Yet after the uprising began, it stood idly by, weapons on the ground, and watched as Hitler reduced one of Europe’s biggest cities to rubble. All to make it easier to absorb the weakened and wounded country into the Soviet sphere of influence on the other side of the Iron Curtain.
I will spare you any further historical analogies and Polish experience with Russians, but it is important to remember how fresh these wounds are and where the lack of trust in – as Daniel Fried, a former US ambassador to Poland, put it to me – the “unsuccessful experiment with Russian democracy” comes from.
The Russian army finally left Polish territory in 1993, having previously retained numerous military garrisons there in the form of closed towns. I grew up next to one of them, at Kluczewo in northwestern Poland. As a teenager, I wandered around the bunkers in which a few years earlier MiGs had been stationed and nuclear weapons stored.
In the Warsaw Pact defence doctrine, the regions of western and central Poland were to be a nuclear wasteland and firing range for the main battles with NATO. That was the fate envisaged for us.
When the late president Lech Kaczyński took part in a rally of support for the Georgians, after Russia had attacked their country in 2008, bombarding places including the city of Gori, his now-famous words did not come from nowhere.
“We know very well that today it is Georgia, tomorrow it will be Ukraine, the day after tomorrow the Baltic States, and perhaps the next one in line will be my country, Poland,” warned Kaczyński, who in a tragic and symbolic turn of events died in the crash of a plane flying to the graves of the officers murdered at Katyn by the Soviets in 1940.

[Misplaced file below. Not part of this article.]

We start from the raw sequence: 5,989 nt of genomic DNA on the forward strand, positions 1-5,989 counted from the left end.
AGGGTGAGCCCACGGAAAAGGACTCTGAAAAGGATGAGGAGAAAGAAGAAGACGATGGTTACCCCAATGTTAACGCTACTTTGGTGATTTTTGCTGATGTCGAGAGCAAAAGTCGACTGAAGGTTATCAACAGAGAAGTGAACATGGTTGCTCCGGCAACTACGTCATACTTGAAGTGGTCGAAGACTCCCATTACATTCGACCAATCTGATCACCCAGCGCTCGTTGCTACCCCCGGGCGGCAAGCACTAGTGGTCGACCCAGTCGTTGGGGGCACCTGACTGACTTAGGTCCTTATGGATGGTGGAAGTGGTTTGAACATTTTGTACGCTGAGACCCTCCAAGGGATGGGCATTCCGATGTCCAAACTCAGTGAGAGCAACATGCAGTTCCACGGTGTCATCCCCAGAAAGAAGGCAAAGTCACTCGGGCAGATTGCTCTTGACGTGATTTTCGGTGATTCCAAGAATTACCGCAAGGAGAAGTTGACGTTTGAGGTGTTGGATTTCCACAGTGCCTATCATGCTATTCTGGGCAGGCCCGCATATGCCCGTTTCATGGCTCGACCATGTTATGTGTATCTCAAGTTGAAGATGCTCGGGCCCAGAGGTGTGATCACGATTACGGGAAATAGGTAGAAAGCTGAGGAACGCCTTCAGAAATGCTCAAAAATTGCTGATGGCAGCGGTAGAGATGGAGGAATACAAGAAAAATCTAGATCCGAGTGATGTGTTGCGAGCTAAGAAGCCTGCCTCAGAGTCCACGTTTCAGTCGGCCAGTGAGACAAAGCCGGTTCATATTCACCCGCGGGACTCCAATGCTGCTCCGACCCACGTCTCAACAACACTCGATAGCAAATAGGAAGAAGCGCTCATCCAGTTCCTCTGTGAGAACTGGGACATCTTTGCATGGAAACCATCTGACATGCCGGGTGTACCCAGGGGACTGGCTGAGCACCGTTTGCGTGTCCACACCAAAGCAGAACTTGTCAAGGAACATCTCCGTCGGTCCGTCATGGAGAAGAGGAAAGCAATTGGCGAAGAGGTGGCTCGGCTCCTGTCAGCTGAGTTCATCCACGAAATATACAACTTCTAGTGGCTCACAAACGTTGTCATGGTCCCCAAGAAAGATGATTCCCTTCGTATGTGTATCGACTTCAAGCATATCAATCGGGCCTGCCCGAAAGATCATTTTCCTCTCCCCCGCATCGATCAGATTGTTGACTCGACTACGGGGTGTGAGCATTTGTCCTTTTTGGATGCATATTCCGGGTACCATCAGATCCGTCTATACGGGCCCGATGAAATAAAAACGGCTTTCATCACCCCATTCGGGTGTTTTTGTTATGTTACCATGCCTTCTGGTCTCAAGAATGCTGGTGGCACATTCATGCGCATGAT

“We know perfectly well that while today is time for Georgia, tomorrow it may be Ukraine, then the Baltic States, and later, perhaps, Poland,” said Lech Kaczyński in 2008.
— Notes from Poland 🇵🇱 (@notesfrompoland) February 12, 2022
Poles and the countries of Central and Eastern Europe do not need to have Russian imperialism explained to them, as they experienced it first-hand. They are not enticed by the promise of equality ensconced in communism, because they saw the poverty and dependence on Moscow that went hand in hand with it. Something that for French existentialists had the lure of intellectual revolution for us meant ration cards for meat and queues for oranges full of seeds imported from Cuba.
Russia does not change – its philosophy was, is, and will be imperialism, meaning colonisation of the buffer zones meant to assure Moscow’s security. Unfortunately, this is made possible by a combination of many factors: a dependence on the authorities’ propaganda, scant regard for human life and civilian victims, and a lack of consequences for its actions.
The war in Ukraine did not appear from nowhere. It also happened because, while Poland and the Baltic States were warning of the consequences of the capture of South Ossetia and Abkhazia, of Crimea, Luhansk and the Donbas, the rest of the world was organising the Winter Olympics and the football World Cup in Russia, while building gas pipelines that were called “business venture”. Today we can clearly see that they have served and are serving as a weapon of energy blackmail.
Perhaps one needs to experience what the “Russky Mir” is capable of to heal the infantile disorder of naivety towards Vladimir Putin, who hardly concealed the fact that his objective was to fix the greatest tragedy in the history of his country – the fall of the Soviet Union.
If the current war ends in an attempt at “normalisation” – a return to the Russian market and easing of sanctions in exchange for the forced neutrality of Ukraine – this will mean we have learned nothing.
The next lesson could be bombs aimed at Warsaw. And who can guarantee where Russia will stop. If thousands of victims of the war in Ukraine do not cure the West of idealising Russia, I do not know if we will have another chance to draw conclusions before World War III.
Translated by Ben Koschalka
Main image credit: Jakub Orzechowski / Agencja Wyborcza.pl
Marcin Makowski is a Head of News at Interia